Textile conservator Deborah Bede’s talk, “Legacies from the Past: Previous Repairs” included some fascinating historical repairs on flags, including the “Fowler-Ritchie Method” where Mrs. Fowler and her daughter Mrs. Ritchie would place a linen backing behind a textile such as a flag, then a silk net over the top and stitch them together with rows of buttonhole stitches over the entire flag, in essence creating a secondary net. The examples Deborah showed looked quite acceptable. There were also less successful historical treatments, such as Thomas Welter’s method of adhering the textile between layers of brown silk crepeline with ethyl acetate, stitching on a machine with nylon monofilament, washing out the adhesive, and then ironing. Hmmm…not so good. Contamination from the treatment would also make dye analysis tricky. Here are some of the aspects Deborah considers before making treatment decisions on textiles: original maker’s repairs, repairs during the item’s useful life, historic repairs, desired interpretive state, cost, potential damage in removing old repairs, the aesthetic look, retreatability, potential for future analysis, time, and priority in the collection as a whole.
Gabrielle Beentjes of the National Archives of the Netherlands gave a presentation, “Digitizing Archives: Does it Keep or Destroy the Originals?” We all know that digitizing archival collections can aid greatly with access and help preserve the original with less handling. In this way digitization is a preservation activity. Often, archival materials may be unbound to meet the needs of digitization technology. However, there may be some situations that ought to give us pause. Gabrielle has a flow chart for decision-making, as the value of the appearance of archival documents is not well researched. Original binding, original stitching, and the original archival order and information about ways that people archived in the past may be destroyed by digitization requirements. She used the archives of the Dutch East India Company as an example. Another caution: will the digital records be accessible in 50 years?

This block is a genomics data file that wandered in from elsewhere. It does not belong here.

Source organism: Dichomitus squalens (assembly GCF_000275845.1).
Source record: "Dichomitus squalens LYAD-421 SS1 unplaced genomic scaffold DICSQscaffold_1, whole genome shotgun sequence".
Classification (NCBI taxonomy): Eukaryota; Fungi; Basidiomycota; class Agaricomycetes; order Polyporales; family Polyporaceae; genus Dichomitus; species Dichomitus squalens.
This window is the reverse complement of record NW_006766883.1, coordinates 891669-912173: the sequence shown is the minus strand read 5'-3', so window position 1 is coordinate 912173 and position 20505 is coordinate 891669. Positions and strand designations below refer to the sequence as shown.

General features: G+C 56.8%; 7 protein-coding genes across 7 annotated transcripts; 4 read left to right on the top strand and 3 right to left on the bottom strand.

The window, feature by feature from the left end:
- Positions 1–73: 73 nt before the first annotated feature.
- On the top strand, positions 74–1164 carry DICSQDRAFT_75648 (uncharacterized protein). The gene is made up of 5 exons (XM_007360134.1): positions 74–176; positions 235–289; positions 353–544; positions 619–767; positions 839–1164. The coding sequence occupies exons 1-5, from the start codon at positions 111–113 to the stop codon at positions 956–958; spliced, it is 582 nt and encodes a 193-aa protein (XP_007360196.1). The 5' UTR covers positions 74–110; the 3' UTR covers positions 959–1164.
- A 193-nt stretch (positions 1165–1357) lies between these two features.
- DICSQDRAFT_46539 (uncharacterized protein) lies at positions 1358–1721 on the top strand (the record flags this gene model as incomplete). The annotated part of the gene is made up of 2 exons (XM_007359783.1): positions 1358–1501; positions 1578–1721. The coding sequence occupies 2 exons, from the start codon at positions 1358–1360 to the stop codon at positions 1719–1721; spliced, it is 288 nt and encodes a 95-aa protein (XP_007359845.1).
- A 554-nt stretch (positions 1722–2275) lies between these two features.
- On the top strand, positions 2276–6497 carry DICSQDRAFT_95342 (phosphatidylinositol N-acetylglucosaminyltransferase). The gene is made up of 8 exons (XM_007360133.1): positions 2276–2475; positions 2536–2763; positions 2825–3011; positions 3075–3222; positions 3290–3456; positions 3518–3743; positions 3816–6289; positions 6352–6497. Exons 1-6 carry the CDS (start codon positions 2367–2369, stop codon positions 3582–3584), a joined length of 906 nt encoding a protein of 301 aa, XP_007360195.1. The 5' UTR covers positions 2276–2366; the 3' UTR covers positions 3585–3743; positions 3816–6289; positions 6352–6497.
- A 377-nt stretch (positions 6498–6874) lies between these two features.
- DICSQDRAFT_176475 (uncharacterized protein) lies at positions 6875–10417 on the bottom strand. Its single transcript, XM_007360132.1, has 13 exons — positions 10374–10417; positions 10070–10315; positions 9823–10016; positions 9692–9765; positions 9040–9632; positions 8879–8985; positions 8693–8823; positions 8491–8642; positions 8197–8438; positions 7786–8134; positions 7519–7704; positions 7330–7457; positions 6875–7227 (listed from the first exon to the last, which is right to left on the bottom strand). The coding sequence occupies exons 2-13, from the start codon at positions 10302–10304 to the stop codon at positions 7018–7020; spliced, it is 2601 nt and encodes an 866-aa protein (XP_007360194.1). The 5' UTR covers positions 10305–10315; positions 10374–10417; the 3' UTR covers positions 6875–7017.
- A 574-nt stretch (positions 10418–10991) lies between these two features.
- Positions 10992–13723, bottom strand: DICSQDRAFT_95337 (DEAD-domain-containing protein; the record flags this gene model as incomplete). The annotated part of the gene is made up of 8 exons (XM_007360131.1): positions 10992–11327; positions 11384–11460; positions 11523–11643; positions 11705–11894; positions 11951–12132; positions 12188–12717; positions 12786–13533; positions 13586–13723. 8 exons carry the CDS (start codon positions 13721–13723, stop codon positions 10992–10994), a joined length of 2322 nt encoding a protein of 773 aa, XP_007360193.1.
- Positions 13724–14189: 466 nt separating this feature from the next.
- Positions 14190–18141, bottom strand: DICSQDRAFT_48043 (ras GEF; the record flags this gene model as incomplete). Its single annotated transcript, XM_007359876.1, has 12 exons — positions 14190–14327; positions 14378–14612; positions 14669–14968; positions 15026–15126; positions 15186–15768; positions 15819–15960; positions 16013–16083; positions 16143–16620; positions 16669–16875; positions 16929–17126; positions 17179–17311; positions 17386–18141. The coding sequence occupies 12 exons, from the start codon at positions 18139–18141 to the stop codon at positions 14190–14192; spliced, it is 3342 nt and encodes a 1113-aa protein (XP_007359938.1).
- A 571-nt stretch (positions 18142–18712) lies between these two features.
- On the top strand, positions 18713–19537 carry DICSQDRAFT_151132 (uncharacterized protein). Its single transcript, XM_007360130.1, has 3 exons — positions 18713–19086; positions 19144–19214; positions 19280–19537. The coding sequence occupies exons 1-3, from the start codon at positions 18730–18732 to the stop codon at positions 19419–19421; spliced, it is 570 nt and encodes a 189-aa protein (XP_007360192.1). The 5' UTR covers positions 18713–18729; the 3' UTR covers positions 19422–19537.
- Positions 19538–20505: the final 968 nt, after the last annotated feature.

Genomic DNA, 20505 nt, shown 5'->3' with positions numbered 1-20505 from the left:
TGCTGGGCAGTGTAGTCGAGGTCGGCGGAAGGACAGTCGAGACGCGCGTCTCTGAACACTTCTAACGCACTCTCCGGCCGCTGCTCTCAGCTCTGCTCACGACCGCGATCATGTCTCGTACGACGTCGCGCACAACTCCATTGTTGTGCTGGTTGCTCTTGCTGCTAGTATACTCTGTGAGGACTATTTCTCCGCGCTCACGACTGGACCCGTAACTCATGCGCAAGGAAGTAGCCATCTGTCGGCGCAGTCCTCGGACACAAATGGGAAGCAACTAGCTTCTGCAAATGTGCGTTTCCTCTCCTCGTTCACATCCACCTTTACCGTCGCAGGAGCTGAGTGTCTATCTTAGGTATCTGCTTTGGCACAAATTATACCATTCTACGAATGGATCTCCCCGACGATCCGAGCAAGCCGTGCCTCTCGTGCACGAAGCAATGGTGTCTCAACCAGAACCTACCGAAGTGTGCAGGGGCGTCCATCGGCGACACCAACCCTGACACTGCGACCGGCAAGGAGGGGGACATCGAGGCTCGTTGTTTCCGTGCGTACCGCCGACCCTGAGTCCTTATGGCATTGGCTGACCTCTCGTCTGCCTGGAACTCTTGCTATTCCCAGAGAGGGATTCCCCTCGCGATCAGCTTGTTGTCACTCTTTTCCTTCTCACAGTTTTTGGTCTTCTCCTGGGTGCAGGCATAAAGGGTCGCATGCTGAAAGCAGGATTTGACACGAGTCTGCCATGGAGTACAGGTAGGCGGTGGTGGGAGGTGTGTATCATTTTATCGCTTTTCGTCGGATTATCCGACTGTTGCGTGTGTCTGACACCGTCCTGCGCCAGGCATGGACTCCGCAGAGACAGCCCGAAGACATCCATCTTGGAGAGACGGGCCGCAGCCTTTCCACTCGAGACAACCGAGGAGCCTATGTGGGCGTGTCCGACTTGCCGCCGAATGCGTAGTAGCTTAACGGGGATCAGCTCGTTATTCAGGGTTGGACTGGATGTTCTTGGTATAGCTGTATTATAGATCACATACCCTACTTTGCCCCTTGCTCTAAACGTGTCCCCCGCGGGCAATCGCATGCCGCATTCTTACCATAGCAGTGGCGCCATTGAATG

At any conference, there are talks you miss and wish you could’ve attended. Here are the top ones I’d like to track down later on the AIC blog :
“The Off-Grid Museum” by Dr Poul Klenz Larsen from the National Museum of Denmark and Tim Padfield, who has written great stuff http://www.conservationphysics.org/ on museum climates.
“Evaluation of Cleaners for Removal of Crude Oil from Historic Structures” by Payal Vora at the University of Texas at Austin.
“The January 12, 2010 Earthquake in Haiti: Building a Conservation Foundation from the Ground Up.” By Stephanie Hornbeck, Chief Conservator of the Smithsonian Institution Haiti Cultural Recovery Project.
“Comparative Study of Commercially Available Rust Converters” by Jason Church, Anna Muto and Mary F. Striegel of the National Center for Preservation Technology and Training.
“A Comparison of the Use of Sodium Metabisulfate and Sodium Dithionite for Removing Rust Stains from Paper” by Seth Irwin, who did this research during his many months traveling around Alaska doing paper conservation and preservation training.